Every time Apple releases a new public beta of iOS 11 I get inundated by people wanting to know if it's safe for them to try it on their iPhones and iPads.
Well, there's only one way to find out -- and that's to install it on my equipment.
Before I go any further, I feel the need to point out that installing beta code onto a device that you rely on is a dumb move. Things can go wrong -- very wrong -- and you can end up in a world of hurt. Ideally you should only install the iOS betas onto iPhones and iPads that you have set aside for that purpose.
But where's the fun in that?
I've been running the iOS 11 public beta from the start, and let me tell you what a painful process that has been. I've experienced it all -- apps that flat out refuse to work, apps that half work, notifications that just won't go away, crashes, lockups, awful battery life, Bluetooth and Wi-Fi trials and tribulations, performance troubles, and plenty more stuff that I've plain erased from my memory.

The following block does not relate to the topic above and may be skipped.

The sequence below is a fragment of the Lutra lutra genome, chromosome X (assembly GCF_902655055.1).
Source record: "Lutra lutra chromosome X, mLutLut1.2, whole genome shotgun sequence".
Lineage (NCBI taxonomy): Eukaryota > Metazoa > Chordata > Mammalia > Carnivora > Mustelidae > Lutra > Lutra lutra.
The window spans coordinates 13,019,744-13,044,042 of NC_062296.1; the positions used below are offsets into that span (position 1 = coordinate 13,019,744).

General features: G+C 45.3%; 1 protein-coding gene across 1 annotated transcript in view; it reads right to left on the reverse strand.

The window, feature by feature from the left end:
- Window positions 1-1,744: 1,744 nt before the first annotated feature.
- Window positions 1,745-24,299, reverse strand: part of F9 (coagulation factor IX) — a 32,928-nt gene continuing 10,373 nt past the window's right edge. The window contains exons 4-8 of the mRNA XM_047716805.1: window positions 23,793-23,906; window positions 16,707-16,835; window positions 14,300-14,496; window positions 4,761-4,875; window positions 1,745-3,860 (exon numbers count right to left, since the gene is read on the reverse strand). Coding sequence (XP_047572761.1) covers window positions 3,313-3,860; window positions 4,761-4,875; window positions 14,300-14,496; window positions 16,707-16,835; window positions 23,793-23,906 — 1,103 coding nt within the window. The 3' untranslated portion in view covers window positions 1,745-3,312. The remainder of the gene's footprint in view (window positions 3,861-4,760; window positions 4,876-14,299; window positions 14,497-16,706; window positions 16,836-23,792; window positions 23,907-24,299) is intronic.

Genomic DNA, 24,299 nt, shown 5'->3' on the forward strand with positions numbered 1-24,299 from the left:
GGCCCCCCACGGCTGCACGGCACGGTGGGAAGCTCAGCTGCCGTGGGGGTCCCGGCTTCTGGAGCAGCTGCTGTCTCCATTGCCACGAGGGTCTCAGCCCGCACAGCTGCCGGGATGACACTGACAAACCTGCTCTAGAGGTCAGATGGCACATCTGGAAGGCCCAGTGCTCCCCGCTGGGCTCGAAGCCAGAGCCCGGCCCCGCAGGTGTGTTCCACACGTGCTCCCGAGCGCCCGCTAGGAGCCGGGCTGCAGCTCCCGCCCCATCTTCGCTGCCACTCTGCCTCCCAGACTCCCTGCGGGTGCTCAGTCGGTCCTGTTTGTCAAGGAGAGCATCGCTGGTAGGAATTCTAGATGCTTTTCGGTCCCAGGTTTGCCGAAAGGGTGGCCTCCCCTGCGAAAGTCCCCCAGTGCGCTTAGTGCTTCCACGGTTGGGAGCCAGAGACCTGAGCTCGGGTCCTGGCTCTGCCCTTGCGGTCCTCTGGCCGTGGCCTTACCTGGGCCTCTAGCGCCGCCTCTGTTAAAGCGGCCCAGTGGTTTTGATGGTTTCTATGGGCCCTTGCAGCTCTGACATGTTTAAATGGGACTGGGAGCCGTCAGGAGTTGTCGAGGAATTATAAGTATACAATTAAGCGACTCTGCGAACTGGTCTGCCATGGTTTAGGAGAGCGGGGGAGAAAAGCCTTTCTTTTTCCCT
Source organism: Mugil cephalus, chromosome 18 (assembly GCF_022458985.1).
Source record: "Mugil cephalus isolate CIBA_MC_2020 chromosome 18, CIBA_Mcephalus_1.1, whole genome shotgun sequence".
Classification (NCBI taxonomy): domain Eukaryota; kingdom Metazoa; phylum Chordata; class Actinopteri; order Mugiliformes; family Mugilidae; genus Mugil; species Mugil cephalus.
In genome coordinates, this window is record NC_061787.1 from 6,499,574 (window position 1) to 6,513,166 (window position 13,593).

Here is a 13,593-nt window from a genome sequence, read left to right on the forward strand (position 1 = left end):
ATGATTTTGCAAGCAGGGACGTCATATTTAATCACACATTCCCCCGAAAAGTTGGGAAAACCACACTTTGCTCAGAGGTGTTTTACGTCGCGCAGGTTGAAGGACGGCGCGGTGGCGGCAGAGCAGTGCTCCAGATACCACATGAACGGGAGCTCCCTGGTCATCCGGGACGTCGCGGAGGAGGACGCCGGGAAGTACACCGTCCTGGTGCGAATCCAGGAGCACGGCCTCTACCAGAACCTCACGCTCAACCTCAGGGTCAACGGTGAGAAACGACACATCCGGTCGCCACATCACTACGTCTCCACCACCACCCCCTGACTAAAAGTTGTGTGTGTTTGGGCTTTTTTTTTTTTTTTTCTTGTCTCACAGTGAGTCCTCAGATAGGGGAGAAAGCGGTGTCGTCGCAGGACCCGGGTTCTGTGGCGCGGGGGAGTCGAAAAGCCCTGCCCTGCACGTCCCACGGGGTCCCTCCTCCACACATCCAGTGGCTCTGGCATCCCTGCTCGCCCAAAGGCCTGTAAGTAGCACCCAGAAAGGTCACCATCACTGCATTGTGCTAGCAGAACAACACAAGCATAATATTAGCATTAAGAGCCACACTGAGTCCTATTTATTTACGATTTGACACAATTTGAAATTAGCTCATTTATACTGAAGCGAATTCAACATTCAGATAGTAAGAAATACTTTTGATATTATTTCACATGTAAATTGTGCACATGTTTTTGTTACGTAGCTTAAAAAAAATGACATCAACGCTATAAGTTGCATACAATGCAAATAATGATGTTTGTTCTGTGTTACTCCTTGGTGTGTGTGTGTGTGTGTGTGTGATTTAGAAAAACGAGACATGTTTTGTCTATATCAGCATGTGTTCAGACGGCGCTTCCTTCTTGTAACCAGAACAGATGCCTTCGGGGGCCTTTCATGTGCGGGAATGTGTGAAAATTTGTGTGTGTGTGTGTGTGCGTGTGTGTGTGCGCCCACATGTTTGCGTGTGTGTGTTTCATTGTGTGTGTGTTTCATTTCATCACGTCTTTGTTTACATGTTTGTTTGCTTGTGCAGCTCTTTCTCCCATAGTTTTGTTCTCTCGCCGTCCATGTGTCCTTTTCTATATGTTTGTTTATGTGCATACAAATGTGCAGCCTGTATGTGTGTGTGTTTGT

I feel safe in saying that the iOS 11 public beta has been one of the most miserable beta experiences I've had in a very long time.
But now that iOS 11 public beta 5 is out, I feel that Apple is finally turning a corner.
Things are, mercifully, a lot better. Performance is noticeably improved, as is stability. Apps that weren't working before (Bandcamp was one, but there were others that I can't recall at present) now all seem to be working, and Bluetooth and Wi-Fi both feel a lot more robust.
This is not to say that I've not had crashes, because I have, but they seem to be fewer and further between.
So, while the iOS 11 public beta 5 is certainly better than previous releases, I still encourage you to take care (I've outlined precautions you might want to take here -- at minimum you should have a backup), and have a very good, long think about whether you want to install it on an iPhone or iPad that you rely on.
See also :
- Your next iPhone could be $100 cheaper, or $450 more expensive
- How to test chargers and power banks to make sure they don't blow up your expensive smartphone
- AMD or Intel: Which is the right desktop processor for you?
- Ten Apple products you shouldn't buy (and three that you can't buy anymore)
- Apple is banking on gimmicks and old technology to sell the iPhone 8